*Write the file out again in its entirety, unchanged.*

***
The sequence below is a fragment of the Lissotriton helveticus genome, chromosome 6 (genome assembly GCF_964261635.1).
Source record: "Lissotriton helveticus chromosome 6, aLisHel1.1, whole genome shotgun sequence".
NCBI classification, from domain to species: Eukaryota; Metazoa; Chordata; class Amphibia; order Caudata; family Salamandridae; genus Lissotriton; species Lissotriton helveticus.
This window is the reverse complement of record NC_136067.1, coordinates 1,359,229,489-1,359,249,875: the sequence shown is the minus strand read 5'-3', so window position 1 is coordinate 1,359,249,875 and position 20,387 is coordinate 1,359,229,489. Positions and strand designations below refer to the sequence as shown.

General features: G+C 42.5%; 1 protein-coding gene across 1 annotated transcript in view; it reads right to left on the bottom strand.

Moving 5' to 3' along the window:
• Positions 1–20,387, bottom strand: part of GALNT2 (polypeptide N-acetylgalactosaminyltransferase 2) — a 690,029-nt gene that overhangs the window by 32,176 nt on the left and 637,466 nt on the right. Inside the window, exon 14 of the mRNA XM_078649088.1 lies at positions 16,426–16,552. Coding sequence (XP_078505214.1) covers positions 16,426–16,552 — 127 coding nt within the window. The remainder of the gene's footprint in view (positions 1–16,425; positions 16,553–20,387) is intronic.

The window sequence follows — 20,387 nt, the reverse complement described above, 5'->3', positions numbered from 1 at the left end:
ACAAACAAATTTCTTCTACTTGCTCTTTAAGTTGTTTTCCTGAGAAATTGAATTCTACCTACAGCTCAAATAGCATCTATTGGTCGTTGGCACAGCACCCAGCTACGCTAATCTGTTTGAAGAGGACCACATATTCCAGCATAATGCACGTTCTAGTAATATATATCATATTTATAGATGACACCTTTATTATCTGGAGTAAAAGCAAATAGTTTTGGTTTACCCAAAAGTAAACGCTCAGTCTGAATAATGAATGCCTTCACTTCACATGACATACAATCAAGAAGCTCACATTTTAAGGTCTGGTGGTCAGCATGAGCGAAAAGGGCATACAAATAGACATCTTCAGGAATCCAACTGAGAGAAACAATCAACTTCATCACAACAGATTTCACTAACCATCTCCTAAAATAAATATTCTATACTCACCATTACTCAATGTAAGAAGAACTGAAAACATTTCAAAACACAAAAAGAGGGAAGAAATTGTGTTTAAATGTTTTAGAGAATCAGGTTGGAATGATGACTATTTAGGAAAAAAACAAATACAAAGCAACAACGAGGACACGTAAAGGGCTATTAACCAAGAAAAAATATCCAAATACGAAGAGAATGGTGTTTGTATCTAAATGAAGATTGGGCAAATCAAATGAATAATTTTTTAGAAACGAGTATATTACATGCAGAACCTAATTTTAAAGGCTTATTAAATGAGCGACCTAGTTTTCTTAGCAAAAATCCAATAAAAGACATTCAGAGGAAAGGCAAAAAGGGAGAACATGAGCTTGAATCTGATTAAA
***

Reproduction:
The sequence below is a fragment of the Lissotriton helveticus genome, chromosome 6 (genome assembly GCF_964261635.1).
Source record: "Lissotriton helveticus chromosome 6, aLisHel1.1, whole genome shotgun sequence".
NCBI classification, from domain to species: Eukaryota; Metazoa; Chordata; class Amphibia; order Caudata; family Salamandridae; genus Lissotriton; species Lissotriton helveticus.
This window is the reverse complement of record NC_136067.1, coordinates 1,359,229,489-1,359,249,875: the sequence shown is the minus strand read 5'-3', so window position 1 is coordinate 1,359,249,875 and position 20,387 is coordinate 1,359,229,489. Positions and strand designations below refer to the sequence as shown.

General features: G+C 42.5%; 1 protein-coding gene across 1 annotated transcript in view; it reads right to left on the bottom strand.

Moving 5' to 3' along the window:
• Positions 1–20,387, bottom strand: part of GALNT2 (polypeptide N-acetylgalactosaminyltransferase 2) — a 690,029-nt gene that overhangs the window by 32,176 nt on the left and 637,466 nt on the right. Inside the window, exon 14 of the mRNA XM_078649088.1 lies at positions 16,426–16,552. Coding sequence (XP_078505214.1) covers positions 16,426–16,552 — 127 coding nt within the window. The remainder of the gene's footprint in view (positions 1–16,425; positions 16,553–20,387) is intronic.

The window sequence follows — 20,387 nt, the reverse complement described above, 5'->3', positions numbered from 1 at the left end:
ACAAACAAATTTCTTCTACTTGCTCTTTAAGTTGTTTTCCTGAGAAATTGAATTCTACCTACAGCTCAAATAGCATCTATTGGTCGTTGGCACAGCACCCAGCTACGCTAATCTGTTTGAAGAGGACCACATATTCCAGCATAATGCACGTTCTAGTAATATATATCATATTTATAGATGACACCTTTATTATCTGGAGTAAAAGCAAATAGTTTTGGTTTACCCAAAAGTAAACGCTCAGTCTGAATAATGAATGCCTTCACTTCACATGACATACAATCAAGAAGCTCACATTTTAAGGTCTGGTGGTCAGCATGAGCGAAAAGGGCATACAAATAGACATCTTCAGGAATCCAACTGAGAGAAACAATCAACTTCATCACAACAGATTTCACTAACCATCTCCTAAAATAAATATTCTATACTCACCATTACTCAATGTAAGAAGAACTGAAAACATTTCAAAACACAAAAAGAGGGAAGAAATTGTGTTTAAATGTTTTAGAGAATCAGGTTGGAATGATGACTATTTAGGAAAAAAACAAATACAAAGCAACAACGAGGACACGTAAAGGGCTATTAACCAAGAAAAAATATCCAAATACGAAGAGAATGGTGTTTGTATCTAAATGAAGATTGGGCAAATCAAATGAATAATTTTTTAGAAACGAGTATATTACATGCAGAACCTAATTTTAAAGGCTTATTAAATGAGCGACCTAGTTTTCTTAGCAAAAATCCAATAAAAGACATTCAGAGGAAAGGCAAAAAGGGAGAACATGAGCTTGAATCTGATTAAA